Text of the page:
Carving Economic Liberty in Stone

August 13, 2015

Political favors for industry insiders may be business as usual in New Jersey, but a law that the Monument Builders Association of New Jersey just rammed through the New Jersey Legislature is one of the most egregious violations of economic liberty in the country. This law outlaws religious cemeteries from selling headstones to their own parishioners as part of being buried in the church’s own cemetery. Remarkably, the competitor in the crosshairs is the Archdiocese of Newark. As we did with the casket-making monks of Louisiana, IJ has leaped into action to defend economic liberty.

The Archdiocese has a religious obligation to provide consecrated ground for the internment of its faithful. Today it operates 11 cemeteries throughout northern New Jersey, containing the remains of nearly a million people. The Archdiocese must maintain these cemeteries in perpetuity.

In 2006, the Archdiocese began what it now calls its inscription-rights program to help generate the financial support necessary to maintain the cemeteries. Through this program, parishioners acquire a monument, such as a headstone or even a family mausoleum, from the cemetery. Unlike traditional headstone dealers, the Archdiocese promises to care for the monuments it sells in perpetuity.

While parishioners have celebrated the inscription-rights program, one group decided it would stop at nothing to shut it down. After losing a lawsuit in state court accusing the Archdiocese of “unfair competition,” the headstone-dealers’ lobby did what industry groups all too often do: It went to the state Legislature pleading for a law to protect them from competition. They wanted to make it illegal for the Archdiocese to sell headstones. Instead of sending this self-interested industry group packing, the New Jersey Legislature caved.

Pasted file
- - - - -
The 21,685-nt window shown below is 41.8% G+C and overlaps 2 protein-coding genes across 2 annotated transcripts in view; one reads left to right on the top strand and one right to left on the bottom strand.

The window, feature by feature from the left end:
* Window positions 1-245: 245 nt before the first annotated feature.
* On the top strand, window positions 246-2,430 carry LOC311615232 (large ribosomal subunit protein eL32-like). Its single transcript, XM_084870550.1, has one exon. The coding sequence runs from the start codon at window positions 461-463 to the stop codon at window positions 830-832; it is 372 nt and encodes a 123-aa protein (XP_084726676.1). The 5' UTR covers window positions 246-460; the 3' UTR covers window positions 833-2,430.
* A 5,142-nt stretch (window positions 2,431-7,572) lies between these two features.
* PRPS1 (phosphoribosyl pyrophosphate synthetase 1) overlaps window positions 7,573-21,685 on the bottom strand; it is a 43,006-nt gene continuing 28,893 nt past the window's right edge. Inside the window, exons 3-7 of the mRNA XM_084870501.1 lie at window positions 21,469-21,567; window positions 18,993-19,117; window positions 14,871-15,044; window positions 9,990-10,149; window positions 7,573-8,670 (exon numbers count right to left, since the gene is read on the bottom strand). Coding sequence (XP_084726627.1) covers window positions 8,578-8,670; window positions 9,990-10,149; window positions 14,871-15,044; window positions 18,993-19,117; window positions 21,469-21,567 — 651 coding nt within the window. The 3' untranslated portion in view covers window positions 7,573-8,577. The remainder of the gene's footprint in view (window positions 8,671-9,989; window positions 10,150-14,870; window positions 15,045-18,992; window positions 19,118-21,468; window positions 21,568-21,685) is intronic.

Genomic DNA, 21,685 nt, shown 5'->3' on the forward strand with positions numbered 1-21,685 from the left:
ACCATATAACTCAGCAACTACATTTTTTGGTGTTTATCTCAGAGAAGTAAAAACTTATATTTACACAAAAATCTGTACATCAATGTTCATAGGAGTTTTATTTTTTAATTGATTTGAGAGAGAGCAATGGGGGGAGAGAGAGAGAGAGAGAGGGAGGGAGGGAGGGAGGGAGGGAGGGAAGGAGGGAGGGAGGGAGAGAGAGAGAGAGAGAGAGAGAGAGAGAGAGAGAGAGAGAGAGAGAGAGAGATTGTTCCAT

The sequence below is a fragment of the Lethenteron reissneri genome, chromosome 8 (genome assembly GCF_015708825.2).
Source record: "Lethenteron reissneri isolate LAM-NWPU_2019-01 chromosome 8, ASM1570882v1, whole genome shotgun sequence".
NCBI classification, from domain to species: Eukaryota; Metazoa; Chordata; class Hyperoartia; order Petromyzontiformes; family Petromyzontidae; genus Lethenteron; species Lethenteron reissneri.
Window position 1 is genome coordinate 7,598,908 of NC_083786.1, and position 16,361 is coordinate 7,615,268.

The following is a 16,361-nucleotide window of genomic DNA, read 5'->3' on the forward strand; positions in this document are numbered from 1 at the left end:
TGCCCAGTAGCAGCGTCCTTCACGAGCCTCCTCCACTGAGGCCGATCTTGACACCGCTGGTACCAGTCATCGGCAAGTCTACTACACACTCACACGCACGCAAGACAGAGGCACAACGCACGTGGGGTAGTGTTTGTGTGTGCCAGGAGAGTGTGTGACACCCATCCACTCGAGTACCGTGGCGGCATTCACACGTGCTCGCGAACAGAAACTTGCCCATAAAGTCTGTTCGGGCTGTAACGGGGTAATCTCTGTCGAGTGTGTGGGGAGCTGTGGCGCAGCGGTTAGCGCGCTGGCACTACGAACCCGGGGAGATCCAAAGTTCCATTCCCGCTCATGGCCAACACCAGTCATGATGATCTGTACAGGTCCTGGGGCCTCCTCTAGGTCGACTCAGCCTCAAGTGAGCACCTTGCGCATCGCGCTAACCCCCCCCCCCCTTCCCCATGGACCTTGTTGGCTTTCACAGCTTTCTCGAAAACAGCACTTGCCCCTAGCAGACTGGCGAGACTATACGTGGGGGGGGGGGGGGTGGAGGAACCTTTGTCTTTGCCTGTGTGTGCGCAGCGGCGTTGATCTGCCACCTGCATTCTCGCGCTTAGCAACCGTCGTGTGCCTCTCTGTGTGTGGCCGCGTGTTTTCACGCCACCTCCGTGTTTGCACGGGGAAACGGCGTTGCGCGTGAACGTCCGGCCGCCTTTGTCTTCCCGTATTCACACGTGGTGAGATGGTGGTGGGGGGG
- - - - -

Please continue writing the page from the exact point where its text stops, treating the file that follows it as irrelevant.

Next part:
There is no legitimate reason to restrict who can sell headstones. While it has great symbolic value, a headstone is just a beautiful rock. Unsurprisingly, the headstone dealers presented no evidence in their previous lawsuit or before the state Legislature proving that selling a beautiful rock to parishioners poses any risk to anyone. This law’s sole purpose is to limit competition and divert parishioner money into the pockets of industry insiders.

That is why, on July 21, IJ filed suit on behalf of the Archdiocese and individual parishioners in federal court to vindicate the right to economic liberty for every American. IJ’s defense of the Archdiocese’s inscription-rights program is a part of our national campaign to restore economic liberty across the country. Our strategic litigation has already created disagreement among the federal courts of appeals about whether private economic protectionism is constitutionally legitimate. This case will eventually be heard by the 3rd U.S. Circuit Court of Appeals, which has not weighed in on this question. That means that no matter which way the court rules, the case will deepen the disagreement among the courts of appeals and position us for a run at the U.S. Supreme Court.

Economic liberty should be the law of the land. We intend to carve that in stone.

Greg Reed is an IJ attorney.

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